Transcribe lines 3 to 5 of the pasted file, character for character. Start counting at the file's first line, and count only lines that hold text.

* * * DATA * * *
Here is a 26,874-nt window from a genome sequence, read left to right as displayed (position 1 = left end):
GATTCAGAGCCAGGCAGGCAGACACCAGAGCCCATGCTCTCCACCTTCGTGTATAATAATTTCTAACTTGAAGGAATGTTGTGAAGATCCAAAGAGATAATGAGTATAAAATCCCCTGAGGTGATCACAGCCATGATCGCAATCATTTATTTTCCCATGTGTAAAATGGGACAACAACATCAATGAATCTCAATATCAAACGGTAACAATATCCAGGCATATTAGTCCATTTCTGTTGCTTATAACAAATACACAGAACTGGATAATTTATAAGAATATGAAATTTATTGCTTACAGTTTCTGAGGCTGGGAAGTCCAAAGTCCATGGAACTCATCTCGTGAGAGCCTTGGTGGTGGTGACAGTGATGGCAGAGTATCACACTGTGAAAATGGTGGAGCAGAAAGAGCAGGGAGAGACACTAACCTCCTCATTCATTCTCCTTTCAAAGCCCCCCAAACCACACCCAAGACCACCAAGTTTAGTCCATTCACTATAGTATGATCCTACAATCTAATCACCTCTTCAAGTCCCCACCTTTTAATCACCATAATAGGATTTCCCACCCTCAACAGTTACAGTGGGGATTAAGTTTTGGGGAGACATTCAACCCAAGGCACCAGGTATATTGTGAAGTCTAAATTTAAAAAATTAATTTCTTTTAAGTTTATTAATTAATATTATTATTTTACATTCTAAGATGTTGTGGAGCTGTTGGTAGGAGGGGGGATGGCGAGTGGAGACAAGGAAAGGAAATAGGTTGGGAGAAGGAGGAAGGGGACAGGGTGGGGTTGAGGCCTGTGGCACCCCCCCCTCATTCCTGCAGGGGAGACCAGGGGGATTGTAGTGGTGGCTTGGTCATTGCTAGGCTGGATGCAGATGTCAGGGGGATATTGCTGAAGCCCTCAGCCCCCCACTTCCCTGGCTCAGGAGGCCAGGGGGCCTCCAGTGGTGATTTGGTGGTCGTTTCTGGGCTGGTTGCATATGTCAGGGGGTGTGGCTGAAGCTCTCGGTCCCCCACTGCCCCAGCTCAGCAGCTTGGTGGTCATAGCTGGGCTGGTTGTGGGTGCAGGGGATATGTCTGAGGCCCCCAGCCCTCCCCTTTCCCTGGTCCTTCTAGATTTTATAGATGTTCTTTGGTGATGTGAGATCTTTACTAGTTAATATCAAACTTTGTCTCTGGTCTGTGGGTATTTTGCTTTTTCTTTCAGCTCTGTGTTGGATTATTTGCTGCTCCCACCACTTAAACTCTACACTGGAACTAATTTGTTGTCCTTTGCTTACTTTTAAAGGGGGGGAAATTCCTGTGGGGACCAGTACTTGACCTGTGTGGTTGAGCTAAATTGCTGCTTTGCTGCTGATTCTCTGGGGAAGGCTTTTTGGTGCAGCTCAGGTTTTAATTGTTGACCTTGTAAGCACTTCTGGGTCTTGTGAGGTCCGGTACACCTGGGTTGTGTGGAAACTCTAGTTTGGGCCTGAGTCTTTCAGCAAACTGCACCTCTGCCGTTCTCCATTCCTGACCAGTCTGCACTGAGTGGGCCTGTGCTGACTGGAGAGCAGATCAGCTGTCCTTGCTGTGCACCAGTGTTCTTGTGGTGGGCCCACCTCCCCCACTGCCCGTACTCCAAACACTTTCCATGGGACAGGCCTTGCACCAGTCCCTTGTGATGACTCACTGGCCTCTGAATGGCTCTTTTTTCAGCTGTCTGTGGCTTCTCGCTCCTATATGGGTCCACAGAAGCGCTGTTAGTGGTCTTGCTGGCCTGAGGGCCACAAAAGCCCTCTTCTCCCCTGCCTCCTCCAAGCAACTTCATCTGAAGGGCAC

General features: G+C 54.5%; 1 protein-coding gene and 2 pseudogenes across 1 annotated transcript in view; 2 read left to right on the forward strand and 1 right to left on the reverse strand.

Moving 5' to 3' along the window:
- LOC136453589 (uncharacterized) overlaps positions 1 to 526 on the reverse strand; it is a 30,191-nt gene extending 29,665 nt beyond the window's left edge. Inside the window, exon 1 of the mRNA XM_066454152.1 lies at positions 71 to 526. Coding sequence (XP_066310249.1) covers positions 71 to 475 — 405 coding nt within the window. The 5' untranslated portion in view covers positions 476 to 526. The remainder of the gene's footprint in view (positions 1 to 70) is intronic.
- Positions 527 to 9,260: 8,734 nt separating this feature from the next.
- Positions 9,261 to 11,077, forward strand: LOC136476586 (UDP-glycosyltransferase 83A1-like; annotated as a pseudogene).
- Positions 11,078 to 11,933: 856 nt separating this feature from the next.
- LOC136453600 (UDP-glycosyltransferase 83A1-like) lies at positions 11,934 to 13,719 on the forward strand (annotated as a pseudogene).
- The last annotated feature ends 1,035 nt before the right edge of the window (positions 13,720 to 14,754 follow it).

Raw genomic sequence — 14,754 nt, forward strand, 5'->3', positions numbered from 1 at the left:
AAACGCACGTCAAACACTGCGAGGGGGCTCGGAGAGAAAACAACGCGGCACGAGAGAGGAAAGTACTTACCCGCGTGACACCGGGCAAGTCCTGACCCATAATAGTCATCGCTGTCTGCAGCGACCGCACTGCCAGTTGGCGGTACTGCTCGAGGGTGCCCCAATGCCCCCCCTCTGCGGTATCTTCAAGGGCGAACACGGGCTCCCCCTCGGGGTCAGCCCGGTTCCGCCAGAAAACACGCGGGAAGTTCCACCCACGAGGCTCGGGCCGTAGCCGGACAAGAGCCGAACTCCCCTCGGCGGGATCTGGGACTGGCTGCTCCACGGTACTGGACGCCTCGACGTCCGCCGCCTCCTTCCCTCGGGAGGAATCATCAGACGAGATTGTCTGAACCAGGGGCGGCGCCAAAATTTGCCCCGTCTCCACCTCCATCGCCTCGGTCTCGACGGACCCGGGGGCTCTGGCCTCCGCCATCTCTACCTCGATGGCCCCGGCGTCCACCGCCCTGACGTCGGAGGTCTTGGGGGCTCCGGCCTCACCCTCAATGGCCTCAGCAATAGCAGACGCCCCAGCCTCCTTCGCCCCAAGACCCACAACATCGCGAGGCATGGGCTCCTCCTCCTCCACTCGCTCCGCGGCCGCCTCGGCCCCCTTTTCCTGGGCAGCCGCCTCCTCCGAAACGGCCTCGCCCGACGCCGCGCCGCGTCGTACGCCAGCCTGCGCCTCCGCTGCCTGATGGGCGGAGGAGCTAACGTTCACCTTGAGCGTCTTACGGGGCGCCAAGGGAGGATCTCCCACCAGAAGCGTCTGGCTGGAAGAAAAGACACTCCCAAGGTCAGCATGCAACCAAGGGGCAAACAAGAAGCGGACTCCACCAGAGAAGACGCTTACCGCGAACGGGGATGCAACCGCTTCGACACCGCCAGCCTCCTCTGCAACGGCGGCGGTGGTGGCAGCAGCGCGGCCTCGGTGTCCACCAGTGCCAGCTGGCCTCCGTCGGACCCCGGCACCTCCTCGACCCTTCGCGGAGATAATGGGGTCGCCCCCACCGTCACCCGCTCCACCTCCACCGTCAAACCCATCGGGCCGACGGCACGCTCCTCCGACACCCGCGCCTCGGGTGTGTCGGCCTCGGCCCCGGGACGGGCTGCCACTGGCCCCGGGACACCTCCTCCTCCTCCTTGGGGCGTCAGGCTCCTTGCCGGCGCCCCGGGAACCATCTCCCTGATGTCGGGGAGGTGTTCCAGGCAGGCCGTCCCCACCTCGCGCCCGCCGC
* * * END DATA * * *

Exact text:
General features: G+C 54.5%; 1 protein-coding gene and 2 pseudogenes across 1 annotated transcript in view; 2 read left to right on the forward strand and 1 right to left on the reverse strand.

Moving 5' to 3' along the window:
- LOC136453589 (uncharacterized) overlaps positions 1 to 526 on the reverse strand; it is a 30,191-nt gene extending 29,665 nt beyond the window's left edge. Inside the window, exon 1 of the mRNA XM_066454152.1 lies at positions 71 to 526. Coding sequence (XP_066310249.1) covers positions 71 to 475 — 405 coding nt within the window. The 5' untranslated portion in view covers positions 476 to 526. The remainder of the gene's footprint in view (positions 1 to 70) is intronic.